A series of important buildings was excavated in succession: in 1879-80 the House of the Centenary with its lararium, in 1884 the House of the Silver Wedding, in 1894 the House of the Vettii, with its exceptional collection of wall paintings, and in 1910, the Villa of Mysteries. Of great prominence were the excavations of the Via dell’Abbondanza, which linked the Forum to the Amphitheatre. Recent phases of excavation have explored the House of the Menander with its silverware, the palaestra, the tombs and the gate of the Via Nocera
The travelling exhibition Homo Faber opened in Naples in 1999. It was then hosted by various museums in Europe, United States and Japan between 2001 and 2002. This online exhibition updates the 1999 website and features a selection of original findings, artworks and working models.
Homo Faber – The Reason Why
An interview with The Archaeological Superintendent of Pompeii, Prof. Pietro Giovanni Guzzo
Pompeii, February 1999 (filmed by Humberto Serra, Rome)
Why was this theme chosen for the exhibition?
It was chosen because science, technology, and the observation of nature in the ancient world are a field rich with possibility, providing insights on at least two fundamental levels: the first, specifically on the history of science and generally on the history of culture; the other, relative to applications in daily life. These two levels, while separate, are closely linked and add to our general knowledge about the ancient world and permit us to reflect on the organisation of civic life.
What type of documents and evidence are displayed in the exhibit?
Pompeii, as everyone knows, presents a case that is of utmost importance for the study of antiquity, in that it shows us the conditions and contexts of ancient life which were suddenly interrupted in the night between the 24th and 25th of August, 79 AD, when the eruption of Vesuvius buried, under five meters of lapilli and ash, this small city on the Campanian coast. The unexpected end and complete burial of the city with all its furnishings, its inhabitants, and its activities conserved a patrimony of knowledge which we have been exploring for two and a half centuries. From 1748 to today, continual campaigns of excavation have brought to light new elements of knowledge and an ever growing documentation. Aside from the artistic monuments which --I believe-- are well known to all (the frescoes, statues, tools of metal and other materials), lesser known aspects of life have been revealed to us: for example, the grass cut the day before the eruption, the food, the animals, and many other things that are not usually preserved in the archaeological world, because life continued and consumed the materials of preceding civilisations. Pompeii, therefore, together with Herculaneum, Oplontis, and Stabiae, permits a broadening of the field of knowledge in these sectors which in other places in the ancient world is not possible. This development of knowledge is particularly relevant in those sectors which refer to the patterns of daily life and therefore to the practices resulting from the scientific knowledge of ancient people, thanks to which it was possible to cultivate the fields, to build, to use machinery and other mechanisms to facilitate daily life, to weave and to make cosmetics.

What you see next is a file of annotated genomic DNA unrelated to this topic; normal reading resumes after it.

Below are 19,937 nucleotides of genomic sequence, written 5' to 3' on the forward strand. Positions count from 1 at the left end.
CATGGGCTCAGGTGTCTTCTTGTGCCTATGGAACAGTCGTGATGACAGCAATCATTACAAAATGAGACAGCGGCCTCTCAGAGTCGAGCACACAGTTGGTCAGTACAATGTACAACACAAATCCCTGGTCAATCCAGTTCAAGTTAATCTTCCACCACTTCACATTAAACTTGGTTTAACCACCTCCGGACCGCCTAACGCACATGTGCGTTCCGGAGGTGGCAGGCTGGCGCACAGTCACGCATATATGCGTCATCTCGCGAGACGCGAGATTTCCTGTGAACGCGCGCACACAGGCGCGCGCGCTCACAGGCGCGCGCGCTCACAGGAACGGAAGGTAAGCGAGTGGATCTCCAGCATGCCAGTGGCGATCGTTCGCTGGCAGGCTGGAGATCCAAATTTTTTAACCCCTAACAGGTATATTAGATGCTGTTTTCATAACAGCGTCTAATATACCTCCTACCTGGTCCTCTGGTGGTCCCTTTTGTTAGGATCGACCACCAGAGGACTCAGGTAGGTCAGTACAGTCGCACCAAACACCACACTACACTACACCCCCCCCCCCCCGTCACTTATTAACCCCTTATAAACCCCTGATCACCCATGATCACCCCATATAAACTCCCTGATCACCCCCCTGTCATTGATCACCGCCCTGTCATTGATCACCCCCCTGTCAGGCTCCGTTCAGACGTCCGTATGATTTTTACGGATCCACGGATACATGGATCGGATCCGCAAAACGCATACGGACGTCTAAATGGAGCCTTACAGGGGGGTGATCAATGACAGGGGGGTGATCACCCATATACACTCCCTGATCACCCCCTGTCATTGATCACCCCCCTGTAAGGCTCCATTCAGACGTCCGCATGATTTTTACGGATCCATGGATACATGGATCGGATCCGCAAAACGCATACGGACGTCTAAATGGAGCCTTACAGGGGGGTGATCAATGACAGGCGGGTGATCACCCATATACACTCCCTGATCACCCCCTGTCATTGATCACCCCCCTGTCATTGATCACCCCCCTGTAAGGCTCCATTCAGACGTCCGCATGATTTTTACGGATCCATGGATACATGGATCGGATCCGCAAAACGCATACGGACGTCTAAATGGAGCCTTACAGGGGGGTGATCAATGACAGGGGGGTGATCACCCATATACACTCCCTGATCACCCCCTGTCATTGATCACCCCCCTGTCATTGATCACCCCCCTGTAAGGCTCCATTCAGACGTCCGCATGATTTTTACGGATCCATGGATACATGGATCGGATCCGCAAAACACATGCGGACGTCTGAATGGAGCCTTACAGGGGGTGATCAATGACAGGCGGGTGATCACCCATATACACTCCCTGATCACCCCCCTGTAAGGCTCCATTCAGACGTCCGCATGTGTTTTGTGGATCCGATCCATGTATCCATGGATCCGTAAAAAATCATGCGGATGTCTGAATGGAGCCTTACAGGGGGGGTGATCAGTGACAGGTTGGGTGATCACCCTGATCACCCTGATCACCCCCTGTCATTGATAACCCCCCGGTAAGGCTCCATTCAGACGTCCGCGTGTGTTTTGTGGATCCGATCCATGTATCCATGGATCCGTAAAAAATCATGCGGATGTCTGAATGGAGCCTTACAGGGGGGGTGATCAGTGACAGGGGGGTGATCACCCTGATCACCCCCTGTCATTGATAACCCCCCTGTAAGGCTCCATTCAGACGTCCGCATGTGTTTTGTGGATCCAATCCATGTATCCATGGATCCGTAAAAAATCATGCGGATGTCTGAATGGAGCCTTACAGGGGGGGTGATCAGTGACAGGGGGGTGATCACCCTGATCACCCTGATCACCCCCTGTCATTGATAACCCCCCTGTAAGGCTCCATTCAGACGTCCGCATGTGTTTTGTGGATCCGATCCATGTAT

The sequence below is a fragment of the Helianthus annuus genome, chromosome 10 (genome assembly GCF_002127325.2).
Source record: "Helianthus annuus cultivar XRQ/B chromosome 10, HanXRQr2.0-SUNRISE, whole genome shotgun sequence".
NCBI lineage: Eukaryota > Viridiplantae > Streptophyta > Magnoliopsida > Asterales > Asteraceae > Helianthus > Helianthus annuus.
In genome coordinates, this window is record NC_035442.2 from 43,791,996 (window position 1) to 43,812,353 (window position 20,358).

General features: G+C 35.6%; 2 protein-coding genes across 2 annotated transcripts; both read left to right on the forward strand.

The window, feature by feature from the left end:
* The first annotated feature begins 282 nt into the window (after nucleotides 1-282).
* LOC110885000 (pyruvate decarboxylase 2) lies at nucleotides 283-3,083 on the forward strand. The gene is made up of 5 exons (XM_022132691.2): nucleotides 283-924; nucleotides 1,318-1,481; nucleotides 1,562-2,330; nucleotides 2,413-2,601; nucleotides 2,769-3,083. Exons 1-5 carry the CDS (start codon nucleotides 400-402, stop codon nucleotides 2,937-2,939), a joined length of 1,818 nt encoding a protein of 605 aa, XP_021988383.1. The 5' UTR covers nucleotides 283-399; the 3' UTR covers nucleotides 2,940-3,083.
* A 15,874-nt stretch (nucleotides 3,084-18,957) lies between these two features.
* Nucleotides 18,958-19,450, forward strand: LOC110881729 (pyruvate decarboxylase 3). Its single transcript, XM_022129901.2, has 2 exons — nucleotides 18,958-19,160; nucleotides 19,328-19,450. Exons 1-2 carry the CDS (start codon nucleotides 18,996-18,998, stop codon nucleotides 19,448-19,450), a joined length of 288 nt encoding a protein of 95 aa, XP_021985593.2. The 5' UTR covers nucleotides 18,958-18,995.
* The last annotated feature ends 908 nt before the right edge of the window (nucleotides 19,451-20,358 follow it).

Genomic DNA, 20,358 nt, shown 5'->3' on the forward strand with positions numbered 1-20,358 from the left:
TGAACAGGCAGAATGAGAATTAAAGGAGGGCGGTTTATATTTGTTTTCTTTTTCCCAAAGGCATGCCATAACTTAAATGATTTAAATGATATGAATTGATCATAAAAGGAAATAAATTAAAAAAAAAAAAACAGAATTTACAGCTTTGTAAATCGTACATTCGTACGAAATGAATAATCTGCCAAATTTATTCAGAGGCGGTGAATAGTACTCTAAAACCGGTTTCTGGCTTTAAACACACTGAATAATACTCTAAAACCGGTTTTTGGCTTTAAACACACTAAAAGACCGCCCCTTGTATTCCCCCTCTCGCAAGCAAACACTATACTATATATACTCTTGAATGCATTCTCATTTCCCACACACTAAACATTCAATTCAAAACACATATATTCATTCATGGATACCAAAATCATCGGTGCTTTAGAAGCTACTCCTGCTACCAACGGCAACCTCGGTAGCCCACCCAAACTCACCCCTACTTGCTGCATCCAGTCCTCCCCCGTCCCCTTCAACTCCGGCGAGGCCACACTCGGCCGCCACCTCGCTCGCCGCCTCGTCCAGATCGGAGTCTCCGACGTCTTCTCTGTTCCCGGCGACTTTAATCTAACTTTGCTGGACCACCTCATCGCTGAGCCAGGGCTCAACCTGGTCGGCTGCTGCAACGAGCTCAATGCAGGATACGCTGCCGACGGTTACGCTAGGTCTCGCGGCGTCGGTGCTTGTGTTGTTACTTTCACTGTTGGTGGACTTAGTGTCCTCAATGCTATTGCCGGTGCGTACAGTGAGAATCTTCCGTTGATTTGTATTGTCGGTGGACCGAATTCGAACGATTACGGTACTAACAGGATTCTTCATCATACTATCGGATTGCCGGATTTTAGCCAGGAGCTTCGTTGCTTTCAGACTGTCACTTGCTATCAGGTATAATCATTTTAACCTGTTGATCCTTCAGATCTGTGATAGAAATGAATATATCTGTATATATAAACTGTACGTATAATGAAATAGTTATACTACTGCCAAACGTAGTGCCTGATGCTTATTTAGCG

What is the significance of the exhibition "Homo Faber"?